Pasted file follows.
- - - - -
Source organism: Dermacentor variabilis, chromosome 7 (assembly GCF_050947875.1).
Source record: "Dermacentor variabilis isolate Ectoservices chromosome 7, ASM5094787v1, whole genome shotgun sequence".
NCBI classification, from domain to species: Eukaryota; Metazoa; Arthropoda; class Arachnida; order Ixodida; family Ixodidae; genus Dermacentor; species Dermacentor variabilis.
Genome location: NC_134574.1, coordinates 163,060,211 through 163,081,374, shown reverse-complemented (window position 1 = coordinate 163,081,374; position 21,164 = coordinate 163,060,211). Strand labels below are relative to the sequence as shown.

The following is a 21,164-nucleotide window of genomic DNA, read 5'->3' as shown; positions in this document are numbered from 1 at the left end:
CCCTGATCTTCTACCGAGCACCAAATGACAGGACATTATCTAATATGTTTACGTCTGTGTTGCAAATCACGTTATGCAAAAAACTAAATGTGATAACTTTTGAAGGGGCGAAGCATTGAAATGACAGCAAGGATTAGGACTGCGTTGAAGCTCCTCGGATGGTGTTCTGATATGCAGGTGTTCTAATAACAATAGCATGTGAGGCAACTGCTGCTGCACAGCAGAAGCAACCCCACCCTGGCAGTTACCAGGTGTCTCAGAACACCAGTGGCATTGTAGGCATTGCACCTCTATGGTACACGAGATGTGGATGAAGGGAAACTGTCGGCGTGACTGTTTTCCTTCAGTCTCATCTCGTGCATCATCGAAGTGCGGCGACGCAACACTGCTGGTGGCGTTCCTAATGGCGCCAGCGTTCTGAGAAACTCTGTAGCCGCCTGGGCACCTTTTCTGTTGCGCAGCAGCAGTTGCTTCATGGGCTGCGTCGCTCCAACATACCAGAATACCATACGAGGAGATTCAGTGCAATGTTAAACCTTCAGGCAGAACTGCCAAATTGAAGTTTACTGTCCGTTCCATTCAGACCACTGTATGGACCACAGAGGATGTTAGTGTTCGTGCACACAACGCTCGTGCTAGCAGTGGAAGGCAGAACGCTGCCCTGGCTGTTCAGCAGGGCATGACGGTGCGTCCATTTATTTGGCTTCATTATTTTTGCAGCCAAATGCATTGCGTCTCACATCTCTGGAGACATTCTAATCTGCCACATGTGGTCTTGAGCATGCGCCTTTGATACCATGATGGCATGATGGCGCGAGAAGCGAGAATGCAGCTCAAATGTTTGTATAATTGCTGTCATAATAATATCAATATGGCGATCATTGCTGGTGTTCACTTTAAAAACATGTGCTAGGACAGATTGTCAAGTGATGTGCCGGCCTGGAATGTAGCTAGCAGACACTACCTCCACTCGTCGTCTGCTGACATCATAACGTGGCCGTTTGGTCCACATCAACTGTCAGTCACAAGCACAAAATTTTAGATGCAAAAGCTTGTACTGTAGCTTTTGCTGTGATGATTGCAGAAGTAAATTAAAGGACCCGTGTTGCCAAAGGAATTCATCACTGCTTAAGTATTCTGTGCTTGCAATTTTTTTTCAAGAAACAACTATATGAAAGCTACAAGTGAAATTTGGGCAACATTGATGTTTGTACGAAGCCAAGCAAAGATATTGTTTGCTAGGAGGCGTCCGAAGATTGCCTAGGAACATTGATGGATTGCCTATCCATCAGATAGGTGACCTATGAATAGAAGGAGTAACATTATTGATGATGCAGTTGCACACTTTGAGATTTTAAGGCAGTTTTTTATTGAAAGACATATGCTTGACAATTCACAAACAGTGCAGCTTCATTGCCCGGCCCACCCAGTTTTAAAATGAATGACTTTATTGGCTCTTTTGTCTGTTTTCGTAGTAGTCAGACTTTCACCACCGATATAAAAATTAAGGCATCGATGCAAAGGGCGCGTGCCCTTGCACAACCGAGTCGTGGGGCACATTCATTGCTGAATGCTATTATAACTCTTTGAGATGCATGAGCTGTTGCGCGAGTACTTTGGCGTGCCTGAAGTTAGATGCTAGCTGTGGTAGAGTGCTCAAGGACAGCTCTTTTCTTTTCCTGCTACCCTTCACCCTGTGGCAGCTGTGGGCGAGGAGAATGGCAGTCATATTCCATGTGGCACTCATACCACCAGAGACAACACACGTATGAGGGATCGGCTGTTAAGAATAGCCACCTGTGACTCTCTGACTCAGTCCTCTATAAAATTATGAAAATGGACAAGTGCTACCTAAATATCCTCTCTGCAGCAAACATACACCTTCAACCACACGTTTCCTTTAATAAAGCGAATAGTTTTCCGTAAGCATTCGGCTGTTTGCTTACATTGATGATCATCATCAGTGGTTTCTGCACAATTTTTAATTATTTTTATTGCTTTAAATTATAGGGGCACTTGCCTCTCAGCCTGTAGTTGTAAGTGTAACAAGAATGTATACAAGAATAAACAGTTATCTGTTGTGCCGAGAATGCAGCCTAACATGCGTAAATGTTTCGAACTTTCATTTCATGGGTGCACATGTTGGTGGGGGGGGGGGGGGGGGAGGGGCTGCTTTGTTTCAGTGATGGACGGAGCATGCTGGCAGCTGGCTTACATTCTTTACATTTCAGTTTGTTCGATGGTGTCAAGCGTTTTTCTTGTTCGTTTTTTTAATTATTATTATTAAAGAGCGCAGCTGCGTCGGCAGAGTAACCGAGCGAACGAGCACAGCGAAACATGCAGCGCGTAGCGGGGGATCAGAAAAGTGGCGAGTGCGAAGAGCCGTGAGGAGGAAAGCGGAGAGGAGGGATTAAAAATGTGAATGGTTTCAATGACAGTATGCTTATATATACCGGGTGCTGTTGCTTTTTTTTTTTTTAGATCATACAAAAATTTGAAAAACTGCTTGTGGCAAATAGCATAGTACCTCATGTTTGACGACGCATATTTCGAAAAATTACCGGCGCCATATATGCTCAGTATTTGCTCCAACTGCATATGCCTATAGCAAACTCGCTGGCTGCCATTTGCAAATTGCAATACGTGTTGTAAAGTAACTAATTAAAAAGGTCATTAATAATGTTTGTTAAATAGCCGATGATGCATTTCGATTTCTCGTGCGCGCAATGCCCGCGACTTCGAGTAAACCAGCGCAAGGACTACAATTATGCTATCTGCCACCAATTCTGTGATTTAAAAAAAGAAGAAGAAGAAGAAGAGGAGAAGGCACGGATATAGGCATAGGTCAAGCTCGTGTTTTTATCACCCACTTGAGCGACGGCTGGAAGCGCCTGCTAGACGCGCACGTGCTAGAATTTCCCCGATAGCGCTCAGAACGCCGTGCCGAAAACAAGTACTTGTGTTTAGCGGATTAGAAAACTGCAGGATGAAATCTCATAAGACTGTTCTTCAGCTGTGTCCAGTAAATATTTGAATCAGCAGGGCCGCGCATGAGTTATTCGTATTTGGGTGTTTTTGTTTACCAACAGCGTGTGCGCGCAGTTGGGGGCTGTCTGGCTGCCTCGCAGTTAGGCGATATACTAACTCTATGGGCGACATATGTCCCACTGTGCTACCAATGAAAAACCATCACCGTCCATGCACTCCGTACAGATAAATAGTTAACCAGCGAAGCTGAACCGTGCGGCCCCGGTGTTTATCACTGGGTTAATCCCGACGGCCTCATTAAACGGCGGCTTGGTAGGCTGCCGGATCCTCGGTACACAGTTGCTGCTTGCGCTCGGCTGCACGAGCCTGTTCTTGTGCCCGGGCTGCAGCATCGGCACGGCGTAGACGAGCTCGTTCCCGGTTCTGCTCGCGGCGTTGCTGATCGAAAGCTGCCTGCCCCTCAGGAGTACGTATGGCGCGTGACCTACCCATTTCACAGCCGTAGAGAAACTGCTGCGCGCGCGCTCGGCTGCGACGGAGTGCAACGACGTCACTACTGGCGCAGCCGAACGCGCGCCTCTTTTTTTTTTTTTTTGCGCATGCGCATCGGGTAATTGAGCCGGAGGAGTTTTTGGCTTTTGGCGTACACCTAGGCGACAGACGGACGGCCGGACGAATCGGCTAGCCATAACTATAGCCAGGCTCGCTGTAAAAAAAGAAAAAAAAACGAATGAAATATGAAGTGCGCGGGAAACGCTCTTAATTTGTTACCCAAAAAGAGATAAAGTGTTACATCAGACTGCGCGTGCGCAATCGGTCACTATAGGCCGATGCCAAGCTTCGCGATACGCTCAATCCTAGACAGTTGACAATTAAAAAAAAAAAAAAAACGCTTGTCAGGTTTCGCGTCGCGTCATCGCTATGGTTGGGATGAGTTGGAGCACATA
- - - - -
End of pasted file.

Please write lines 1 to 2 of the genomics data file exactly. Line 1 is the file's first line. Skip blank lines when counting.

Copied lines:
Source organism: Dermacentor variabilis, chromosome 7 (assembly GCF_050947875.1).
Source record: "Dermacentor variabilis isolate Ectoservices chromosome 7, ASM5094787v1, whole genome shotgun sequence".